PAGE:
|US8725262 *||16 Aug 2011||13 May 2014||Medtronic, Inc.||Inductively rechargeable external energy source, charger, system and method for a transcutaneous inductive charger for an implantable medical device|
|US8768480 *||15 May 2009||1 Jul 2014||Neurelec||Implantable subcutaneous device|
|US8863669||7 Jun 2012||21 Oct 2014||Magnemotion, Inc.||Versatile control of a linear synchronous motor propulsion system|
|US8967051||22 Jan 2010||3 Mar 2015||Magnemotion, Inc.||Transport system powered by short block linear synchronous motors and switching mechanism|
|US9022917||11 Oct 2012||5 May 2015||Sophono, Inc.||Magnetic spacer systems, devices, components and methods for bone conduction hearing aids|
|US9031274||14 Mar 2013||12 May 2015||Sophono, Inc.||Adhesive bone conduction hearing device|
|US9032880||20 Sep 2012||19 May 2015||Magnemotion, Inc.||Transport system powered by short block linear synchronous motors and switching mechanism|
|US9066188 *||26 Oct 2012||23 Jun 2015||Oticon Medical A/S||Acoustic transmission method and listening device|
|US9108063 *||1 Apr 2014||18 Aug 2015||Medtronic, Inc.|
|US9119010||27 May 2014||25 Aug 2015||Sophono, Inc.||Implantable sound transmission device for magnetic hearing aid, and corresponding systems, devices and components|
|US9144676 *||28 Aug 2012||29 Sep 2015||Cochlear Limited||Implant magnet system|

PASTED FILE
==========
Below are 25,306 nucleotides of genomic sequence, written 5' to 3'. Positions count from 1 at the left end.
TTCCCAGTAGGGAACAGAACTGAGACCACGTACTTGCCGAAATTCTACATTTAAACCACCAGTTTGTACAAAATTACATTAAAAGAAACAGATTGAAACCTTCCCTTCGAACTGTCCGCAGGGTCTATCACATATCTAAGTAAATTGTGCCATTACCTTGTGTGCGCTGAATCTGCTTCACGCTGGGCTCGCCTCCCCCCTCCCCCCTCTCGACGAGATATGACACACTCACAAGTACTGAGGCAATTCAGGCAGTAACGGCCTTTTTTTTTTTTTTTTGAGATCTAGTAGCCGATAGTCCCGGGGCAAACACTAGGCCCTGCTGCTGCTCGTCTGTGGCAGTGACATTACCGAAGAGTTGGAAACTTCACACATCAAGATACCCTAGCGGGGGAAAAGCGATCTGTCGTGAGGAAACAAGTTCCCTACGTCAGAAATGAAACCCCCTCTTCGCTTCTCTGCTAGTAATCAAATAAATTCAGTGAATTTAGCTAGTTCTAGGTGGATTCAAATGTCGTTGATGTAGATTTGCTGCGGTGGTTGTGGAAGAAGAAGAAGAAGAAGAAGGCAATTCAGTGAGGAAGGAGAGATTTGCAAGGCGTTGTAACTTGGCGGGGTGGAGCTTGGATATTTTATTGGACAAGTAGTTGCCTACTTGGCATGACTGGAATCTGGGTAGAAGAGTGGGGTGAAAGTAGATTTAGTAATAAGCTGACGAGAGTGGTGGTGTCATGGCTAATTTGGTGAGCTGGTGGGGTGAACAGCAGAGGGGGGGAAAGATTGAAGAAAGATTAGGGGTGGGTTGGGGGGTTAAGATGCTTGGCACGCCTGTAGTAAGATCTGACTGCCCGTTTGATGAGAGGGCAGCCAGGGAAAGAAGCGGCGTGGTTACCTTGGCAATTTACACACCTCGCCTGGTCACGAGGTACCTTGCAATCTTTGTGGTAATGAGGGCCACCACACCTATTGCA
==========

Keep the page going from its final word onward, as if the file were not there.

|US9179228||27 May 2014||3 Nov 2015||Sophono, Inc.||Systems devices, components and methods for providing acoustic isolation between microphones and transducers in bone conduction magnetic hearing aids|
|US9210521||11 Oct 2012||8 Dec 2015||Sophono, Inc.||Abutment attachment systems, mechanisms, devices, components and methods for bone conduction hearing aids|
|US9258656||27 May 2014||9 Feb 2016||Sophono, Inc.||Sound acquisition and analysis systems, devices and components for magnetic hearing aids|
|US9287040||29 Jul 2013||15 Mar 2016||Thoratec Corporation||Self-tuning resonant power transfer systems|
|US9346371||30 Dec 2013||24 May 2016||Magnemotion, Inc.||Transport system powered by short block linear synchronous motors|
|US9463324||20 Jul 2015||11 Oct 2016||Medtronic, Inc.|
|US9526810||16 Oct 2014||27 Dec 2016||Sophono, Inc.||Systems, devices, components and methods for improved acoustic coupling between a bone conduction hearing device and a patient's head or skull|
|US9583874||6 Oct 2015||28 Feb 2017||Thoratec Corporation||Multiaxial connector for implantable devices|
|US9592397||29 Jul 2013||14 Mar 2017||Thoratec Corporation||Thermal management for implantable wireless power transfer systems|
|US20020120332 *||3 Dec 2001||29 Aug 2002||Law Tom J.||Method and apparatus for securing external device to patient|